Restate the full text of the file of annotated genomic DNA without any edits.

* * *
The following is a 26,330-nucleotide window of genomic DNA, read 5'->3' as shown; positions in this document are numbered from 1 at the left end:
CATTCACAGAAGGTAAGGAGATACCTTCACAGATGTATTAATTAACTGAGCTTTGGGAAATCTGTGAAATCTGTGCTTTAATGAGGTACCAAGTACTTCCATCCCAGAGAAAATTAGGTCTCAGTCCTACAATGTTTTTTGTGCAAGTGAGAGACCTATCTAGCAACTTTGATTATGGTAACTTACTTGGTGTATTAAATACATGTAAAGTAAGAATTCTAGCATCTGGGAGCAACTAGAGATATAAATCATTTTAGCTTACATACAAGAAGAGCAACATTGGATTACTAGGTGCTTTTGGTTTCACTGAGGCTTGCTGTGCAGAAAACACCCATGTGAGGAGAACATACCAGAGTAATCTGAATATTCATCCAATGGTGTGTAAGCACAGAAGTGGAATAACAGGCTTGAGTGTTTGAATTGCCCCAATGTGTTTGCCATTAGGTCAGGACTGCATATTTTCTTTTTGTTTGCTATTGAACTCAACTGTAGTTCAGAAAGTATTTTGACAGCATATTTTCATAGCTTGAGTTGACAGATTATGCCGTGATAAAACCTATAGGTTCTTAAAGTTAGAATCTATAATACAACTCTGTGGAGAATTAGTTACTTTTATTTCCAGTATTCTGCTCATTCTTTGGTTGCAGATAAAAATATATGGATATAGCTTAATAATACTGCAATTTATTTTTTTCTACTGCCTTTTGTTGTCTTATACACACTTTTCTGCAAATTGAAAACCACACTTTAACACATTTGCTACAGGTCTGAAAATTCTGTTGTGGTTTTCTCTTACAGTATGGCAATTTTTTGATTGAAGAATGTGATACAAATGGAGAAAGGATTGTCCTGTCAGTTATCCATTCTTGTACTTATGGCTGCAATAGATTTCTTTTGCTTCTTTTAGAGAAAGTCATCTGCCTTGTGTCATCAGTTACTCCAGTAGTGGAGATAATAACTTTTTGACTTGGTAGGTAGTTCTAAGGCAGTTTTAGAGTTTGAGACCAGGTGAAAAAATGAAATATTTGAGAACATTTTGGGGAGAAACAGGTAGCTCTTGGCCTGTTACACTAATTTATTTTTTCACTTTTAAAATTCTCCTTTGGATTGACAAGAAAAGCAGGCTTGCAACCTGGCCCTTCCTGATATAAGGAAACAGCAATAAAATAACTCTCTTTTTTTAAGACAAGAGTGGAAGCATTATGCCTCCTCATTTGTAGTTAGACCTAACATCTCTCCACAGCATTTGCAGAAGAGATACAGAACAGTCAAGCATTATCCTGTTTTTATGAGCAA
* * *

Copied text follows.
The following is a 26,330-nucleotide window of genomic DNA, read 5'->3' as shown; positions in this document are numbered from 1 at the left end:
CATTCACAGAAGGTAAGGAGATACCTTCACAGATGTATTAATTAACTGAGCTTTGGGAAATCTGTGAAATCTGTGCTTTAATGAGGTACCAAGTACTTCCATCCCAGAGAAAATTAGGTCTCAGTCCTACAATGTTTTTTGTGCAAGTGAGAGACCTATCTAGCAACTTTGATTATGGTAACTTACTTGGTGTATTAAATACATGTAAAGTAAGAATTCTAGCATCTGGGAGCAACTAGAGATATAAATCATTTTAGCTTACATACAAGAAGAGCAACATTGGATTACTAGGTGCTTTTGGTTTCACTGAGGCTTGCTGTGCAGAAAACACCCATGTGAGGAGAACATACCAGAGTAATCTGAATATTCATCCAATGGTGTGTAAGCACAGAAGTGGAATAACAGGCTTGAGTGTTTGAATTGCCCCAATGTGTTTGCCATTAGGTCAGGACTGCATATTTTCTTTTTGTTTGCTATTGAACTCAACTGTAGTTCAGAAAGTATTTTGACAGCATATTTTCATAGCTTGAGTTGACAGATTATGCCGTGATAAAACCTATAGGTTCTTAAAGTTAGAATCTATAATACAACTCTGTGGAGAATTAGTTACTTTTATTTCCAGTATTCTGCTCATTCTTTGGTTGCAGATAAAAATATATGGATATAGCTTAATAATACTGCAATTTATTTTTTTCTACTGCCTTTTGTTGTCTTATACACACTTTTCTGCAAATTGAAAACCACACTTTAACACATTTGCTACAGGTCTGAAAATTCTGTTGTGGTTTTCTCTTACAGTATGGCAATTTTTTGATTGAAGAATGTGATACAAATGGAGAAAGGATTGTCCTGTCAGTTATCCATTCTTGTACTTATGGCTGCAATAGATTTCTTTTGCTTCTTTTAGAGAAAGTCATCTGCCTTGTGTCATCAGTTACTCCAGTAGTGGAGATAATAACTTTTTGACTTGGTAGGTAGTTCTAAGGCAGTTTTAGAGTTTGAGACCAGGTGAAAAAATGAAATATTTGAGAACATTTTGGGGAGAAACAGGTAGCTCTTGGCCTGTTACACTAATTTATTTTTTCACTTTTAAAATTCTCCTTTGGATTGACAAGAAAAGCAGGCTTGCAACCTGGCCCTTCCTGATATAAGGAAACAGCAATAAAATAACTCTCTTTTTTTAAGACAAGAGTGGAAGCATTATGCCTCCTCATTTGTAGTTAGACCTAACATCTCTCCACAGCATTTGCAGAAGAGATACAGAACAGTCAAGCATTATCCTGTTTTTATGAGCAA